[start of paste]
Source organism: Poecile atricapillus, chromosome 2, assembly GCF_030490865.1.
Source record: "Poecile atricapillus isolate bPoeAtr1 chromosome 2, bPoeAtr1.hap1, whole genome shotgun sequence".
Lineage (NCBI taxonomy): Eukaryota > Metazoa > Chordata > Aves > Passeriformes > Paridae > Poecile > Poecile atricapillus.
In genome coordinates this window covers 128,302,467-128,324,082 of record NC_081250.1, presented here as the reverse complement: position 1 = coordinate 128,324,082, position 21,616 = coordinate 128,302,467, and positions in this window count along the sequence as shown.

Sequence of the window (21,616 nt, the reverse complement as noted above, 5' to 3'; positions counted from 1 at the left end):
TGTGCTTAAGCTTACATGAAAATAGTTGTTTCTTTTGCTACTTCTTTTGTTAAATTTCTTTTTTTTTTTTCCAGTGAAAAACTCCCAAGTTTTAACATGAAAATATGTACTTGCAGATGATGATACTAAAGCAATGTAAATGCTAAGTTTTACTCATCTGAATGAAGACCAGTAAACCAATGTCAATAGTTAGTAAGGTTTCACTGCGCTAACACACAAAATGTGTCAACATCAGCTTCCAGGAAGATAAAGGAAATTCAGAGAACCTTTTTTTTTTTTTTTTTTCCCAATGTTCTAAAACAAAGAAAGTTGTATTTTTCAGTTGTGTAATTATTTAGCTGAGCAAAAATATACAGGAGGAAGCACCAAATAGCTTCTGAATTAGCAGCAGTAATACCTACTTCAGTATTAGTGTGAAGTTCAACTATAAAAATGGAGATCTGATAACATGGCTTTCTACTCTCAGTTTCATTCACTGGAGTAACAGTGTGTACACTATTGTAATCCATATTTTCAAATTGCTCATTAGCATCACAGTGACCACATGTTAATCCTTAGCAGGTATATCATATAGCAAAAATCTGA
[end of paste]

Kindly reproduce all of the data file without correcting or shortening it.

Source organism: Poecile atricapillus, chromosome 2, assembly GCF_030490865.1.
Source record: "Poecile atricapillus isolate bPoeAtr1 chromosome 2, bPoeAtr1.hap1, whole genome shotgun sequence".
Lineage (NCBI taxonomy): Eukaryota > Metazoa > Chordata > Aves > Passeriformes > Paridae > Poecile > Poecile atricapillus.
In genome coordinates this window covers 128,302,467-128,324,082 of record NC_081250.1, presented here as the reverse complement: position 1 = coordinate 128,324,082, position 21,616 = coordinate 128,302,467, and positions in this window count along the sequence as shown.

Sequence of the window (21,616 nt, the reverse complement as noted above, 5' to 3'; positions counted from 1 at the left end):
TGTGCTTAAGCTTACATGAAAATAGTTGTTTCTTTTGCTACTTCTTTTGTTAAATTTCTTTTTTTTTTTTCCAGTGAAAAACTCCCAAGTTTTAACATGAAAATATGTACTTGCAGATGATGATACTAAAGCAATGTAAATGCTAAGTTTTACTCATCTGAATGAAGACCAGTAAACCAATGTCAATAGTTAGTAAGGTTTCACTGCGCTAACACACAAAATGTGTCAACATCAGCTTCCAGGAAGATAAAGGAAATTCAGAGAACCTTTTTTTTTTTTTTTTTTCCCAATGTTCTAAAACAAAGAAAGTTGTATTTTTCAGTTGTGTAATTATTTAGCTGAGCAAAAATATACAGGAGGAAGCACCAAATAGCTTCTGAATTAGCAGCAGTAATACCTACTTCAGTATTAGTGTGAAGTTCAACTATAAAAATGGAGATCTGATAACATGGCTTTCTACTCTCAGTTTCATTCACTGGAGTAACAGTGTGTACACTATTGTAATCCATATTTTCAAATTGCTCATTAGCATCACAGTGACCACATGTTAATCCTTAGCAGGTATATCATATAGCAAAAATCTGA